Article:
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F-35 Lightning II News

Center fuselage for F-35 Ground Test Aircraft delivered

June 14, 2007 (by Asif Shamim) - Northrop Grumman delivered the centre fuselage section for the first F-35 Lightning II short take-off, vertical landing (STOVL) variant static test aircraft, more than two & half months ahead of schedule.

The centre fuselage section for the first F-35 Lightning II short take-off, vertical landing (STOVL) variant static test aircraft. [Photo by Northrop Grumman]

The fuselage was assembled at the companies Palmdale Manufacturing Center, was delivered May 7 to Lockheed Martin Aeronautics, the F-35 prime contractor. It will be mated with the aft fuselage, wings and a cockpit at Lockheed Martin's F-35 final assembly facility in Fort Worth, Texas to form the full-scale static test aircraft.

The purpose of the static test program is to demonstrate that F-35 airframes, as designed, can successfully endure the structural stresses likely to be experienced over an aircraft's lifetime. The test program includes both "worst case" testing and repetitive life cycle testing.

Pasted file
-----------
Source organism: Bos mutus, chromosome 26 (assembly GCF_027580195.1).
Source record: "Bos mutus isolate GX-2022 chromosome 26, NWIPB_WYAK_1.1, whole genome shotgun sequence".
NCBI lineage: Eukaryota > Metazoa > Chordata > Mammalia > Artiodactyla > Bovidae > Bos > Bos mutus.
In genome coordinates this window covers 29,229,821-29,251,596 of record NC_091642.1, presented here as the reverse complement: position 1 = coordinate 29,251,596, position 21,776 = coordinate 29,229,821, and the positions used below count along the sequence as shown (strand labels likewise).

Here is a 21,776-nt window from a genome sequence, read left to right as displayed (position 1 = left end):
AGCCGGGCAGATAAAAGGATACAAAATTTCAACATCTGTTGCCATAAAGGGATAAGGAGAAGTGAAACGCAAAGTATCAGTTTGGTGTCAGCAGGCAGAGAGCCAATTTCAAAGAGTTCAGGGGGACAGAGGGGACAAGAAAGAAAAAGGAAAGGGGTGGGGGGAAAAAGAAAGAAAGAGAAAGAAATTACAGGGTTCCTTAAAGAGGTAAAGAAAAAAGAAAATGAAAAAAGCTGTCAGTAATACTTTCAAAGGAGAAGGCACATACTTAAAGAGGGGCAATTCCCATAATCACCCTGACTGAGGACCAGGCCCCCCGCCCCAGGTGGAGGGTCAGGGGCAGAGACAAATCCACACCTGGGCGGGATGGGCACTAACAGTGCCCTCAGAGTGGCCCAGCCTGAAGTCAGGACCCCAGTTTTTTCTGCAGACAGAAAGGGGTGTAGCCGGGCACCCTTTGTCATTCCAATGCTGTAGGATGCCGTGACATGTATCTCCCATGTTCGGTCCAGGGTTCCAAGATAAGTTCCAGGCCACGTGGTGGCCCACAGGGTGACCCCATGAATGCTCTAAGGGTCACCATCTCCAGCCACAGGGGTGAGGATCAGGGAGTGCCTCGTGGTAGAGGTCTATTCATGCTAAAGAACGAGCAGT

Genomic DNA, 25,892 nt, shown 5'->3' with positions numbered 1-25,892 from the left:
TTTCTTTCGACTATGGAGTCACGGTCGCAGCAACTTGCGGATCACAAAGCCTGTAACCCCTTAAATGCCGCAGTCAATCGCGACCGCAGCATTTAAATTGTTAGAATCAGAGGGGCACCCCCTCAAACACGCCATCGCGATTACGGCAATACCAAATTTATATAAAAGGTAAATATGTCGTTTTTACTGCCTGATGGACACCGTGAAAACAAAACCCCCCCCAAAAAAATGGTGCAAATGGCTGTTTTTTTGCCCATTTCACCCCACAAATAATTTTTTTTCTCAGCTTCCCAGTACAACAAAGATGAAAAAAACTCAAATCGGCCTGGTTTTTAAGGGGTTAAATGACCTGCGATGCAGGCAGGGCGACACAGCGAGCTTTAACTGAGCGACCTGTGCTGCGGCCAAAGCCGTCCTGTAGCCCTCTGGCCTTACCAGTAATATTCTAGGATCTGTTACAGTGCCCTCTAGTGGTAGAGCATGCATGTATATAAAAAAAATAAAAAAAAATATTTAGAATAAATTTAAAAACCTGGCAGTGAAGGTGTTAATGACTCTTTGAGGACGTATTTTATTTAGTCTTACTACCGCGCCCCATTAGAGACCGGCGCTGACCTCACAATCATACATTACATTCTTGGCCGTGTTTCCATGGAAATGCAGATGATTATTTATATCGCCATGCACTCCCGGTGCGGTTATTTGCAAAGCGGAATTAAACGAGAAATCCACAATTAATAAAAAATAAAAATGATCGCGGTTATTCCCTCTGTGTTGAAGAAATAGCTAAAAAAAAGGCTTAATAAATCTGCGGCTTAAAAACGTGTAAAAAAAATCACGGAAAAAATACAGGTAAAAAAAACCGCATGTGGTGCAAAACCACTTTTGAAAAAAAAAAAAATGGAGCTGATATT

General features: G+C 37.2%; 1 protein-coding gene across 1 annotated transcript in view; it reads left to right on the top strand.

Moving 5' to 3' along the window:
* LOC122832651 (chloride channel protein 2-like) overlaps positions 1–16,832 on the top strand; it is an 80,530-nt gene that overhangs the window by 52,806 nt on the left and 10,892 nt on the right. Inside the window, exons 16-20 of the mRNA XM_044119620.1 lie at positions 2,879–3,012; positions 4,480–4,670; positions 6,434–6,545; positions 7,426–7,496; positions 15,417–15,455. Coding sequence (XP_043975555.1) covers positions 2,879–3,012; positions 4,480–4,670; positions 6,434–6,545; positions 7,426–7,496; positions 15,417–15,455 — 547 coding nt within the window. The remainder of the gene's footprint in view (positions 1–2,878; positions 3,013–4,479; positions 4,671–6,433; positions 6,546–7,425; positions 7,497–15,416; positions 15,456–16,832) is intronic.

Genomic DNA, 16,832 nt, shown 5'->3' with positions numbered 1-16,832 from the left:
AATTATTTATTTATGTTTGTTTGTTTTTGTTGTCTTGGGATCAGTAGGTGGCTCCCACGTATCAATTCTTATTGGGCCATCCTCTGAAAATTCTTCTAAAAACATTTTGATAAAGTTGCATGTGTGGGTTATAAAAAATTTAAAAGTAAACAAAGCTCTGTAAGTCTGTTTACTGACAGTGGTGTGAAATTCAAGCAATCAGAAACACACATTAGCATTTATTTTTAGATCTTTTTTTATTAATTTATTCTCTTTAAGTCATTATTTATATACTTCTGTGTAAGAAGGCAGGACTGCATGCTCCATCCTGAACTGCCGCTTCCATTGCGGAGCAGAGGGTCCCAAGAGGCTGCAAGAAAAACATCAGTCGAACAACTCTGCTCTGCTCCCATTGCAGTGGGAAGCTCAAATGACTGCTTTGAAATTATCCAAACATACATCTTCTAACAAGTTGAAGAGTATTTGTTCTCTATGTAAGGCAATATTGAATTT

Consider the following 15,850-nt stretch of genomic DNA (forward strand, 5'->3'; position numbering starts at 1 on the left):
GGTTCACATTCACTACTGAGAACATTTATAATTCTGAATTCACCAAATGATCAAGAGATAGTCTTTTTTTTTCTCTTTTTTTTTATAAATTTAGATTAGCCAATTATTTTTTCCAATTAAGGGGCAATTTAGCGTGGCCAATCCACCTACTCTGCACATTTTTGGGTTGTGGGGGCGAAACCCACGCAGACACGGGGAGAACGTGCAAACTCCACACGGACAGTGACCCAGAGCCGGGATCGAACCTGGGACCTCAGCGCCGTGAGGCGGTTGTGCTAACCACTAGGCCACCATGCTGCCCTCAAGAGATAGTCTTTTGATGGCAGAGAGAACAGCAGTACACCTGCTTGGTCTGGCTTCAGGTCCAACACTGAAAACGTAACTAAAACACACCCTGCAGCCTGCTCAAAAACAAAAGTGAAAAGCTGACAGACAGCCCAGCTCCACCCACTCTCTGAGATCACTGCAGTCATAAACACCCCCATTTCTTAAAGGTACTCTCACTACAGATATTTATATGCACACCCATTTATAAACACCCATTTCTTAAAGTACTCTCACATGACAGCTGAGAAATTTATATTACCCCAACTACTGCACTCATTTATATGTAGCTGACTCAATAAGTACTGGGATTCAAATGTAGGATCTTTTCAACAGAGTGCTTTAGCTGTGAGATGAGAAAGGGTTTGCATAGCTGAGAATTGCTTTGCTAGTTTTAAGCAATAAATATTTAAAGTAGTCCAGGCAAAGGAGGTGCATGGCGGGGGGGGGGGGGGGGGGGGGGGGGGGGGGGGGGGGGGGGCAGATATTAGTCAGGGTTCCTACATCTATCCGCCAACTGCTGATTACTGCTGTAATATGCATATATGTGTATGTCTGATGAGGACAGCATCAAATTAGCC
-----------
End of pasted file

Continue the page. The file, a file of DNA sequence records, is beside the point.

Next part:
"This delivery, which was 77 days early, demonstrates Northrop Grumman's commitment to helping its F-35 customer produce the most advanced, most formidable multi-role fighter in the world on cost and on schedule," said Janis Pamiljans, vice president of tactical systems and F-35 program manager for Northrop Grumman's Integrated Systems sector.

Structural load tests will be carried out on the airframe and will help validate computer modeling being done on the STOVL flight test program. This is occurring during the current F-35 System Development and Demonstration (SDD) phase.

Pamilijans went onto say "By streamlining our engineering and production processes during the SDD phase, we're driving down program risks and laying the foundation for a successful and affordable low-rate initial production program."

Northrop Grummans current SDD work includes the production of 21 center fuselages, 15 of which are for flight test aircraft and six for static test aircraft, two for each of three variants.

Additional images:

Following a vertical take off, the X-35B holds a stationary position 25 feet above the ground at Lockheeds Palmsdale plant on June 24th 2001. Pilot Simon Hargreaves described the flight as a stunning success. [LMTAS photo]